Concussions in Different Football Levels
By: Brycen McWilliams
Even though there are many ways of obtaining injury in football, the injuries that are focused on the most, are concussions. Concussions have now been able to shape the way football is played, from different teaching constructions, to new rules being made. Officials have now started informing people of the dangers of concussions at the younger age groups, which have changed the game and the number of athletes competing in the sport. Though numbers are dropping in the sport, awareness and proper instruction have helped to decrease the number of this serious injury.
Do to the new awareness of concussions, the little league and the Pop Warner football leagues lost 6.7% of kids playing. According to data provided to "Outside the Lines," Pop Warner lost 23,612 players, thought to be the largest two-year decline since the organization began keeping statistics decades ago.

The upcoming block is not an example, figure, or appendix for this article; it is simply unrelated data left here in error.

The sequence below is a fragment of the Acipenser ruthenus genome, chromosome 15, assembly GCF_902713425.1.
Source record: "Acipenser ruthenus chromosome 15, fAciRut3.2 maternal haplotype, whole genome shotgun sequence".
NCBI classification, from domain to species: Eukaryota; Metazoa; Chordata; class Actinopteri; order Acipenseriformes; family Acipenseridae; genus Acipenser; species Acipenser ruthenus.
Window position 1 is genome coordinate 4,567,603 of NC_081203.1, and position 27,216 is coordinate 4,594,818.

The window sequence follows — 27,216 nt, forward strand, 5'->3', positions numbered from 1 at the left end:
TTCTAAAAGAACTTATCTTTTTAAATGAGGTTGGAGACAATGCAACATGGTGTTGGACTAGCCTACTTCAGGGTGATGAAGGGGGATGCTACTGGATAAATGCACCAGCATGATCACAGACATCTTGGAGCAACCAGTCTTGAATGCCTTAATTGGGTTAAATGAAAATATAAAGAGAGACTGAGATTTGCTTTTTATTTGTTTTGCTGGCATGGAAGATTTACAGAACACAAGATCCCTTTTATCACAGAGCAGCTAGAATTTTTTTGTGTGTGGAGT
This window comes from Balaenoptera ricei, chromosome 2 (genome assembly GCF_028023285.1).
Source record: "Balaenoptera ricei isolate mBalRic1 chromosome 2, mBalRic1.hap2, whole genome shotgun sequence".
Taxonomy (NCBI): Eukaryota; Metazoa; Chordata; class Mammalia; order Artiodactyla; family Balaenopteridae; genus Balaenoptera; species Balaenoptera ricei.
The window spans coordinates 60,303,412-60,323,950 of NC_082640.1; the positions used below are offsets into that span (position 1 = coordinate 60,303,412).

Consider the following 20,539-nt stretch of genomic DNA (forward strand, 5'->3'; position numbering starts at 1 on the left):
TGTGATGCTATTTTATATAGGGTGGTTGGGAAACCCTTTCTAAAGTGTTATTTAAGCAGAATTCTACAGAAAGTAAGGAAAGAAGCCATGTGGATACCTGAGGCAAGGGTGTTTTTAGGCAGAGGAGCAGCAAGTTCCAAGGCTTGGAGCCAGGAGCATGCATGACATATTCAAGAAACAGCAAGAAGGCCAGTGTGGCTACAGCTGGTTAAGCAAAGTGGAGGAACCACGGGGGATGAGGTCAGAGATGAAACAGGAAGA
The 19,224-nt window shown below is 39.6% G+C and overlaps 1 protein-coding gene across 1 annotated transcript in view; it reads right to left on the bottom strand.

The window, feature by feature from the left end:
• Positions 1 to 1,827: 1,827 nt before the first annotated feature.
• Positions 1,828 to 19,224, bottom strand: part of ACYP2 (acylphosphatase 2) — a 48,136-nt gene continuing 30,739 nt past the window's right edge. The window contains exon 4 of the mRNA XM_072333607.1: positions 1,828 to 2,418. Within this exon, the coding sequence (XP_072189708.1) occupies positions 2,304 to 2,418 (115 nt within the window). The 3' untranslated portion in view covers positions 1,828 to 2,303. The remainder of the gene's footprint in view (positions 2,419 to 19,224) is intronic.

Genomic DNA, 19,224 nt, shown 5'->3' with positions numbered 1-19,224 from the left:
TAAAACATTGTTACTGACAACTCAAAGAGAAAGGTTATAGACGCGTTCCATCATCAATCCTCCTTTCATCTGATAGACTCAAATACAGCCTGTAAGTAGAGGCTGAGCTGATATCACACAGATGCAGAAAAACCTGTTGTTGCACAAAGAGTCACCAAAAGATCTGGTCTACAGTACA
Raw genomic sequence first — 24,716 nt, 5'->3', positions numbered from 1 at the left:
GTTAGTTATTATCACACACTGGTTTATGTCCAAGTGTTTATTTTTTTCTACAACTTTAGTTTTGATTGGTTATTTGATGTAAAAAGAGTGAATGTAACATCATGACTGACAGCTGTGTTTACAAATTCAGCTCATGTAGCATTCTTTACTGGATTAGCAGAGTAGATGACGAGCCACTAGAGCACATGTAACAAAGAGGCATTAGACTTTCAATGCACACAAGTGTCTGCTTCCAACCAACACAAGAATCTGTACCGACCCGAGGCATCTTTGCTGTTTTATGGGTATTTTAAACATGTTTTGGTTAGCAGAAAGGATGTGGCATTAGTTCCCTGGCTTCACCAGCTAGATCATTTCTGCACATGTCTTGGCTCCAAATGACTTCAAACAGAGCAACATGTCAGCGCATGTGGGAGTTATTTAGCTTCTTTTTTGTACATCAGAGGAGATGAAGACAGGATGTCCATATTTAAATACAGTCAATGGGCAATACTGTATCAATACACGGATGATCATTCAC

(Brown, 2013) Pop Warner officials said they believe several factors played a role in the decline, including the trend of youngsters focusing on one sport. But the organization's chief medical officer, Dr. Julian Bailes, cited concerns about head injuries as "the No. 1 cause." (Brown, 2013) USA Football, a national governing body partially funded by the NFL, said participation among players ages 6 to 14 fell from 3 million to 2.8 million in 2011. (Andrews, 2012) It has come to be that it is not the kids not wanting to play but it is the parents being overly cautious do to head injuries. The downward trends in youth football participation coincide with a series of ominous reports about football and brain damage in the NFL. (Mindoza, 2012) Tony Strickland, who is CEO of the Sports Concussion Institute, said concerns about football and head injuries have outshined the pace...